Xbox One
Ryse: Son of Rome Preview: Summary Execution

Andrea Rene | 6 Nov 2013 16:00
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Ryse 13

When Ryse was first announced at E3 in 2011 it was heavily marketed as Kinect-focused combat game for the Xbox 360. Fast forward more than two years later and Ryse: Son of Rome is weeks away from being part of the Xbox One exclusive launch lineup with Kinect taking a backseat. Criticized for Kinect, quick time events, and lack of meaningful gameplay, Ryse has a lot working against it. Though Crytek's strength has always been in graphics, you'll find yourself pleasantly surprised by how rewarding the combat experience is against the beautiful backdrop of Rome.

My single-player demo opened with a massive battle where I, playing as Marius Titus, was tasked with escorting the Roman emperor to safety. The story is set in an alternate version of history and follows Marius as he rises up the ranks of the Roman army. The narrative follows the common my-family-was-killed-and-I-must-avenge-them trope, but there are some other interesting elements which I cannot tell you about for fear of spoilers.
After some gorgeous-looking cut scenes, I was immediately thrust into third-person sword and shield melee combat with barbarian warriors. The combat is a mash-up of different elements from a variety of third-person and action adventure games. Design Director P.J. Esteves told me that "We definitely have a lot of influences from the creativity and flow from Batman, and obviously we like the executions in Assassin's Creed. But, we also like the snappiness of God of War so I mean it's hard to say we have one inspiration."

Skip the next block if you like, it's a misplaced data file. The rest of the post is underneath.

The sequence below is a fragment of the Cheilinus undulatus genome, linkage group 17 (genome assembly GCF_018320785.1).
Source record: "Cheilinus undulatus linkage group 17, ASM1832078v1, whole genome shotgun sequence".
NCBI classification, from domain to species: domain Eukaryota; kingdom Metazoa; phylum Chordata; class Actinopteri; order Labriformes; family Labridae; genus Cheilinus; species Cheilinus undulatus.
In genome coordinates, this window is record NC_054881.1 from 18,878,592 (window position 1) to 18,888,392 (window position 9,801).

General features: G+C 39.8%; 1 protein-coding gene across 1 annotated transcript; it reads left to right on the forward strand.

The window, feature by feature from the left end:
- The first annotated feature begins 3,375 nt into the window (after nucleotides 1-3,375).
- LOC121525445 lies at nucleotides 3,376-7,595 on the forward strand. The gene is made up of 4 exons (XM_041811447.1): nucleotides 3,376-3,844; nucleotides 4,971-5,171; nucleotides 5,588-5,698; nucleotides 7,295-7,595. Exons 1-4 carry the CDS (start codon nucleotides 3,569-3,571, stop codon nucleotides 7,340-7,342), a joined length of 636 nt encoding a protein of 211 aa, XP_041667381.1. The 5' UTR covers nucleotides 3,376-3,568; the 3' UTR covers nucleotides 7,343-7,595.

During my play through these inspirations were definitely clear and I enjoyed the simplicity of the flow. The buttons are mapped to basic movements such as attack, block, and push. Mastering timing in combat is key to scoring more points and thus being able to unlock more upgrades. When enemies are extremely low in health, an execution symbol appears where players then have the option to hit RT and start the execution sequence or continue with regular attacks. I often opted for the execution in my play through.

The highly cinematic sequence that followed is what gave Ryse such a bad rap after E3 this year. Many gamers cried "It's just a bunch of quick time events!" which is not the case. While the elements of a QTE are there, timing of button hits is indicated not by an animated button on screen but by flashing colors on the character models, something I have never seen done before. Perfecting your timing earns you extra points allowing you to earn new executions in the progression system. Performing executions also allows you to fill a designated power-up, Health, Focus, Damage, or Experience. In the harder difficulties, these small boosts can be the difference between coming out of a battle victorious or dying. So while you can play through the game without ever using these executions, why would you want to?

The part of combat I really wanted to test out, Kinect functionality, I was unable to due to the loud demo environment. Originally marketed as a Kinect-focused combat game, the Kinect features are now completely optional making it almost seem an afterthought instead of a focus. I think this is a better approach, but I am intrigued by what Crytek has done with vocal commands. Generally, in "Better with Kinect" games the vocal commands can be accomplished by quickly tapping a button. In Ryse one of the ways you use vocal commands is to call for an arrow storm by saying, "Archers Cover Me." You can also accomplish this by holding LB, but the time it takes to fill the meter by holding the button is painstakingly long. For the first time I've seen, it is actually quicker to use the vocal command, incentivizing players to use the Kinect features in heavy combat situations.

Though some may continue to hold a grudge against the previous demonstrations of Ryse, it thoroughly impressed me with addictive combat and stunning graphics. More time with the game is needed to see if the top talent Crytek brought in can make the story shine through, but it certainly shows us just how far game design has come from the launch of the Xbox 360. The very items people used to criticize the game just may make it the most memorable for getting them right.

To see the combat in action, check out the full video interview with P.J. Esteves featuring new gameplay.

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